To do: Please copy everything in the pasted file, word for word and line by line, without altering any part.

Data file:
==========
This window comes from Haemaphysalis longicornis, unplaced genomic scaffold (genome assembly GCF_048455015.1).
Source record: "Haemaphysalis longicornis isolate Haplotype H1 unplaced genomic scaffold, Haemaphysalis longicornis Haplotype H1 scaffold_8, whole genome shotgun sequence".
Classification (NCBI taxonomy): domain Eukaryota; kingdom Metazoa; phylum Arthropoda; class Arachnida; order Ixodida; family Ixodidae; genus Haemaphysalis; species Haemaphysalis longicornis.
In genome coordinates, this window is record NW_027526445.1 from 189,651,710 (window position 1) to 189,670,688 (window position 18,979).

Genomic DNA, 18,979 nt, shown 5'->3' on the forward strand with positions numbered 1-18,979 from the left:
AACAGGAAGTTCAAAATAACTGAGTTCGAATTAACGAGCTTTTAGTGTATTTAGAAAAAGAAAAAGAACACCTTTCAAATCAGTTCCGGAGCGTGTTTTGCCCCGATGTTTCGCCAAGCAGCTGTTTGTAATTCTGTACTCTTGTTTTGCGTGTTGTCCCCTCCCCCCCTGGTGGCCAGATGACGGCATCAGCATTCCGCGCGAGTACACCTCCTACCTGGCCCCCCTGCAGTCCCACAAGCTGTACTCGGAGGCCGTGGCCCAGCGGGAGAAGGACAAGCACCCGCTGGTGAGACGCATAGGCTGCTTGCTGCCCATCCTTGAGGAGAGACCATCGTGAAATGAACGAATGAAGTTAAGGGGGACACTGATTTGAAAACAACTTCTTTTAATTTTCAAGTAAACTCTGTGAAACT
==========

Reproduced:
This window comes from Haemaphysalis longicornis, unplaced genomic scaffold (genome assembly GCF_048455015.1).
Source record: "Haemaphysalis longicornis isolate Haplotype H1 unplaced genomic scaffold, Haemaphysalis longicornis Haplotype H1 scaffold_8, whole genome shotgun sequence".
Classification (NCBI taxonomy): domain Eukaryota; kingdom Metazoa; phylum Arthropoda; class Arachnida; order Ixodida; family Ixodidae; genus Haemaphysalis; species Haemaphysalis longicornis.
In genome coordinates, this window is record NW_027526445.1 from 189,651,710 (window position 1) to 189,670,688 (window position 18,979).

Genomic DNA, 18,979 nt, shown 5'->3' on the forward strand with positions numbered 1-18,979 from the left:
AACAGGAAGTTCAAAATAACTGAGTTCGAATTAACGAGCTTTTAGTGTATTTAGAAAAAGAAAAAGAACACCTTTCAAATCAGTTCCGGAGCGTGTTTTGCCCCGATGTTTCGCCAAGCAGCTGTTTGTAATTCTGTACTCTTGTTTTGCGTGTTGTCCCCTCCCCCCCTGGTGGCCAGATGACGGCATCAGCATTCCGCGCGAGTACACCTCCTACCTGGCCCCCCTGCAGTCCCACAAGCTGTACTCGGAGGCCGTGGCCCAGCGGGAGAAGGACAAGCACCCGCTGGTGAGACGCATAGGCTGCTTGCTGCCCATCCTTGAGGAGAGACCATCGTGAAATGAACGAATGAAGTTAAGGGGGACACTGATTTGAAAACAACTTCTTTTAATTTTCAAGTAAACTCTGTGAAACT